From cheap eats to barbecue paradise, and cultural phenomenons to comfort foods, there is no question that Austin is a hub spot to some amazing food places. Yet, despite all the good food, it can be a challenge to find that perfect chicken sandwich. So we did the work for you and found the top 10 fried chicken sandwiches in Austin.
From a take on the southern classic to a plant-based chicken sandwich, Austin has all the spots you need for a perfect bite of crispy, chicken goodness.
Tell us your favorite place to get a fried chicken sandwich by replying to Austonia's Instagram story.
Tumble22 Chicken Joint, 7211 Burnet Road
The Original Chicken Sandwich at Tumble22 (Isabella Lopes)
Sometimes not straying from tradition is the perfect way to execute a classic, and Tumble22's take on a fried chicken sandwich is exactly that. A crispy chicken breast topped with coleslaw, bread-n-butter pickled and duke's mayo on a buttered bun for an ultimate bite of comfort and Southern tradition. The restaurant offers a small and original-sized sandwich and different levels of hotness from a "wimpy" to "stupid hot" scale, so don't miss out on the delicious dish from Tumble22.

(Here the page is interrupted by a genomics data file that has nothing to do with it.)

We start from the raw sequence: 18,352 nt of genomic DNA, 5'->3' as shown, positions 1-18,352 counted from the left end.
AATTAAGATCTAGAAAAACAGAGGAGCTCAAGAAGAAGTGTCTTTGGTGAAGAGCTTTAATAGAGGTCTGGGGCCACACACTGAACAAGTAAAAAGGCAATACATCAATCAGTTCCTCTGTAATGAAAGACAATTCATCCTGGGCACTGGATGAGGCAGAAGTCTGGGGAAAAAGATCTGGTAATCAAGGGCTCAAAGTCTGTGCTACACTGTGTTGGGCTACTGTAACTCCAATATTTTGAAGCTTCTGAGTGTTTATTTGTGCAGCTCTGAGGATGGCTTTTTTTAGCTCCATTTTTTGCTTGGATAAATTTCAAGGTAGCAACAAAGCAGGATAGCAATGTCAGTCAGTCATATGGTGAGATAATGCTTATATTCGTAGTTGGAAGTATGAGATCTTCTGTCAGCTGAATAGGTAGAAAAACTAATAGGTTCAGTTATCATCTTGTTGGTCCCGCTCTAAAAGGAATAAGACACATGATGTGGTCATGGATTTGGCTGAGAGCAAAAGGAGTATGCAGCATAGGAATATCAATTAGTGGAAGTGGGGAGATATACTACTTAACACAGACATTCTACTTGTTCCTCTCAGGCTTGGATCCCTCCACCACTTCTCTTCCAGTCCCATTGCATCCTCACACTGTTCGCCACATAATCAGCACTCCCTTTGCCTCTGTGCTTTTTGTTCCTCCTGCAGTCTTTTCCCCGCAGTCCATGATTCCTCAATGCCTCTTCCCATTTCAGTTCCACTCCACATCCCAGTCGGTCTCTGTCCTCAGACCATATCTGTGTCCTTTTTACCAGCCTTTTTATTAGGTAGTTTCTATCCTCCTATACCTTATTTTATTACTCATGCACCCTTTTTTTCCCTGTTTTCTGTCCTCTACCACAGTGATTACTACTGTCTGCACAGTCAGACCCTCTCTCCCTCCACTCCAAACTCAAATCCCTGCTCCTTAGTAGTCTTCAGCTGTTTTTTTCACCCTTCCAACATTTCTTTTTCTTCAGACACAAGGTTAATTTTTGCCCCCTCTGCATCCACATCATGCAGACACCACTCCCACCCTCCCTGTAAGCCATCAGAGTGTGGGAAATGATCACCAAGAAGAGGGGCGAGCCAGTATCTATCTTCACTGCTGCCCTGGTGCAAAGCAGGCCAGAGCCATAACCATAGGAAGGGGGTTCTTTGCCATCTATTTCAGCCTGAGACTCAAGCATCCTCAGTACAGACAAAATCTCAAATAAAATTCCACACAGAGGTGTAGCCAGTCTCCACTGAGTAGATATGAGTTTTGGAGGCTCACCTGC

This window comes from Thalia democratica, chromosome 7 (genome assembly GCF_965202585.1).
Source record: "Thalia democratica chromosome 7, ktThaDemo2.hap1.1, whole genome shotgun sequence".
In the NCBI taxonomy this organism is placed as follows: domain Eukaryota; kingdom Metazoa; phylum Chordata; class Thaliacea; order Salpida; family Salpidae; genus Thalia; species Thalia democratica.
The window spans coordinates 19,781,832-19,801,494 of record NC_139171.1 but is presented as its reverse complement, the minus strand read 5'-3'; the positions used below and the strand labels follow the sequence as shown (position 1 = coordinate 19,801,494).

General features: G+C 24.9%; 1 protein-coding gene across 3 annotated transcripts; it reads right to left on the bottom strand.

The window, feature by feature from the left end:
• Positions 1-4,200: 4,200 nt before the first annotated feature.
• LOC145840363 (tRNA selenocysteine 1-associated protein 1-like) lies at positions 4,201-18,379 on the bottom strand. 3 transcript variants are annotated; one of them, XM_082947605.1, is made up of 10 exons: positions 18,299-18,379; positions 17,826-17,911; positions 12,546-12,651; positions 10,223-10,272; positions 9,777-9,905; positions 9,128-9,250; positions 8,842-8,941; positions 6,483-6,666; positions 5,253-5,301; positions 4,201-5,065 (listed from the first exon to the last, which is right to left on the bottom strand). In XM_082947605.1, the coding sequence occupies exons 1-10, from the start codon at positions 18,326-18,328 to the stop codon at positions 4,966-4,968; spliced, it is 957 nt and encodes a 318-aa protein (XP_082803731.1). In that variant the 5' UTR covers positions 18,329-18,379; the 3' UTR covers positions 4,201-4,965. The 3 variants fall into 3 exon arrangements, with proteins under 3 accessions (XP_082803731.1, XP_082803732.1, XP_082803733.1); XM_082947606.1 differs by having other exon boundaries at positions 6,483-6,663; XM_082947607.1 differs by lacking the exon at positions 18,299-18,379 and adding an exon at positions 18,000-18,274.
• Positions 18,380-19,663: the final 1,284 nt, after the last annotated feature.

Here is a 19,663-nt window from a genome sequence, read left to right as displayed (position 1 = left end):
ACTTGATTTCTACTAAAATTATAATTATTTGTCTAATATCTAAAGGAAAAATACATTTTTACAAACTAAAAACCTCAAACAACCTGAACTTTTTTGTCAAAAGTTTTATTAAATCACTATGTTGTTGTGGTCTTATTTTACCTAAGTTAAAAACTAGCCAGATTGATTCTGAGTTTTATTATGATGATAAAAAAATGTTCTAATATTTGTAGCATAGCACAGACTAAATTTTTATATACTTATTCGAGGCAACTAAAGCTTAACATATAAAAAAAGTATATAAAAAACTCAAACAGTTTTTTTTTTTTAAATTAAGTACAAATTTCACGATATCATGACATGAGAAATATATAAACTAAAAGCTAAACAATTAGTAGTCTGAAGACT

Spicy Boys, 1701 E. 6th St.
The Hot Gai at Spicy Boys (Isabella Lopes)
If you haven't yet visited Spicy Boys, you're missing out on a unique blend of spices and flavor profiles that will have you wanting more. The food truck offers three different sandwich options: "The OG" with basil ranch and papaya relish, sweet chili honey, scallion and crispy shallots; "The Hot Gai" with pickles, massaman mayonnaise, Thai basil and Swiss cheese; and the "V Spicy Gai" with spicy ranch, spicy marinated cucumber on a chili toasted bun.
Thai Fresh, 909 W. Mary St.
The Chicken Sandwich at Thai Fresh (Isabella Lopes)
Besides offering deliciously curated Thai food with seasonal and local ingredients, Thai Fresh has a chicken sandwich that will fill your taste buds with unique flavors for a mouthwatering bite. Topped with lime chili mayo and spicy pickles, this runner up for the tastiest chicken sandwich in town is not one that should be overlooked.
Dai Due, 2406 Manor Road
The Chicken Sandwich at Dai Due